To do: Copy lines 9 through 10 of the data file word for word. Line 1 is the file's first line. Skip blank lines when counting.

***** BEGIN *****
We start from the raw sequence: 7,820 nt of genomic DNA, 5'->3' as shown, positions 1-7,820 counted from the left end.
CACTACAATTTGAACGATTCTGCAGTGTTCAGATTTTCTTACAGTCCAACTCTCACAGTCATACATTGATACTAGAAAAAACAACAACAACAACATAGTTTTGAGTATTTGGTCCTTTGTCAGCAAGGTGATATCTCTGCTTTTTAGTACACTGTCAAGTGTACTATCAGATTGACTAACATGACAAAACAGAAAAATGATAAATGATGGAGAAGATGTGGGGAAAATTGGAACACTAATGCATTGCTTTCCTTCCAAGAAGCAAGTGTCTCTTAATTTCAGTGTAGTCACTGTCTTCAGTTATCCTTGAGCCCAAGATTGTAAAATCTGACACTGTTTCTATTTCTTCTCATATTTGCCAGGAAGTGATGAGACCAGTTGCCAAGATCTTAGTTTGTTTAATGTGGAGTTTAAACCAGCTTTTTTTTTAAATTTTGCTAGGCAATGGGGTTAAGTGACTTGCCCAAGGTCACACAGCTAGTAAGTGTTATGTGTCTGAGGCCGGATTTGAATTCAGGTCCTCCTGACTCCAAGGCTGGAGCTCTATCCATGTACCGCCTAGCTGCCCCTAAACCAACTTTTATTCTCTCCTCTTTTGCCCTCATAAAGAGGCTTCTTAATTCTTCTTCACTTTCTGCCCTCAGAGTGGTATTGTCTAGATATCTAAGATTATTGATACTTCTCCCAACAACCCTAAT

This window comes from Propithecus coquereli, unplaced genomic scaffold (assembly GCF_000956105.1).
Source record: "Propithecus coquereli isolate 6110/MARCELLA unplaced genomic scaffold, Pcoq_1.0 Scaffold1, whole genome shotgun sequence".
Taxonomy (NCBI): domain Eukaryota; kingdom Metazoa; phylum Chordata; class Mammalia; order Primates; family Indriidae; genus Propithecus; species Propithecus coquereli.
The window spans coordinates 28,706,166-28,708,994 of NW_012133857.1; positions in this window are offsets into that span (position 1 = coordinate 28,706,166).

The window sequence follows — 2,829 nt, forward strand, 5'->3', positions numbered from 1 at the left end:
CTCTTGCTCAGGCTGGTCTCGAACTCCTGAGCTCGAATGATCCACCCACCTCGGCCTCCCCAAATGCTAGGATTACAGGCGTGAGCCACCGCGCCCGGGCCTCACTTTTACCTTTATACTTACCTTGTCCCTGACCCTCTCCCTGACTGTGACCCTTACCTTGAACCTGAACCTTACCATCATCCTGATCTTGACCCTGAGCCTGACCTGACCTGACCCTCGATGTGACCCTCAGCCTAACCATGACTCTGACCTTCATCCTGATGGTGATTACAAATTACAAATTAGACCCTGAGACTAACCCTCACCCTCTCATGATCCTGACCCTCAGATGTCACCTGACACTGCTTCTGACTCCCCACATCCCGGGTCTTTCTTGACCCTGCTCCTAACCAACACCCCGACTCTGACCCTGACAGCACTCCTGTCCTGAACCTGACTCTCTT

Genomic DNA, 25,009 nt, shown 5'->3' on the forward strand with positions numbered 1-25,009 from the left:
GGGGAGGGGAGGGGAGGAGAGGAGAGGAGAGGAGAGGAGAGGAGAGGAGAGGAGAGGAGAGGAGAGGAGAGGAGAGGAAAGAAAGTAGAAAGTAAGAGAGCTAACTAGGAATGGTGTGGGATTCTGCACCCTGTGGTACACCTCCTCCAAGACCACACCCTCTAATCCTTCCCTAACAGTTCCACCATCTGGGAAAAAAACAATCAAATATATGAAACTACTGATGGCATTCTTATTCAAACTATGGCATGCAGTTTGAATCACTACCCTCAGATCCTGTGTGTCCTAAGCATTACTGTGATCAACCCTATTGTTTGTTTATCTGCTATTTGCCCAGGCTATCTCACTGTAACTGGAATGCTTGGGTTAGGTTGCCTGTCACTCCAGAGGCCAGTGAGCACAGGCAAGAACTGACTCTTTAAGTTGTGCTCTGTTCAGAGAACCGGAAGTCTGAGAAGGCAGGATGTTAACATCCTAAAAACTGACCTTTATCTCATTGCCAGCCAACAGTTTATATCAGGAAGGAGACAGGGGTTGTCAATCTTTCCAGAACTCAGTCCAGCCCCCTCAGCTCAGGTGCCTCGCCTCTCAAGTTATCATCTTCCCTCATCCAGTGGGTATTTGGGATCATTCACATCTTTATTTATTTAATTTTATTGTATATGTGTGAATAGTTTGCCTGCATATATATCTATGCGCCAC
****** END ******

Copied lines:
Genomic DNA, 25,009 nt, shown 5'->3' on the forward strand with positions numbered 1-25,009 from the left:
GGGGAGGGGAGGGGAGGAGAGGAGAGGAGAGGAGAGGAGAGGAGAGGAGAGGAGAGGAGAGGAGAGGAGAGGAGAGGAAAGAAAGTAGAAAGTAAGAGAGCTAACTAGGAATGGTGTGGGATTCTGCACCCTGTGGTACACCTCCTCCAAGACCACACCCTCTAATCCTTCCCTAACAGTTCCACCATCTGGGAAAAAAACAATCAAATATATGAAACTACTGATGGCATTCTTATTCAAACTATGGCATGCAGTTTGAATCACTACCCTCAGATCCTGTGTGTCCTAAGCATTACTGTGATCAACCCTATTGTTTGTTTATCTGCTATTTGCCCAGGCTATCTCACTGTAACTGGAATGCTTGGGTTAGGTTGCCTGTCACTCCAGAGGCCAGTGAGCACAGGCAAGAACTGACTCTTTAAGTTGTGCTCTGTTCAGAGAACCGGAAGTCTGAGAAGGCAGGATGTTAACATCCTAAAAACTGACCTTTATCTCATTGCCAGCCAACAGTTTATATCAGGAAGGAGACAGGGGTTGTCAATCTTTCCAGAACTCAGTCCAGCCCCCTCAGCTCAGGTGCCTCGCCTCTCAAGTTATCATCTTCCCTCATCCAGTGGGTATTTGGGATCATTCACATCTTTATTTATTTAATTTTATTGTATATGTGTGAATAGTTTGCCTGCATATATATCTATGCGCCAC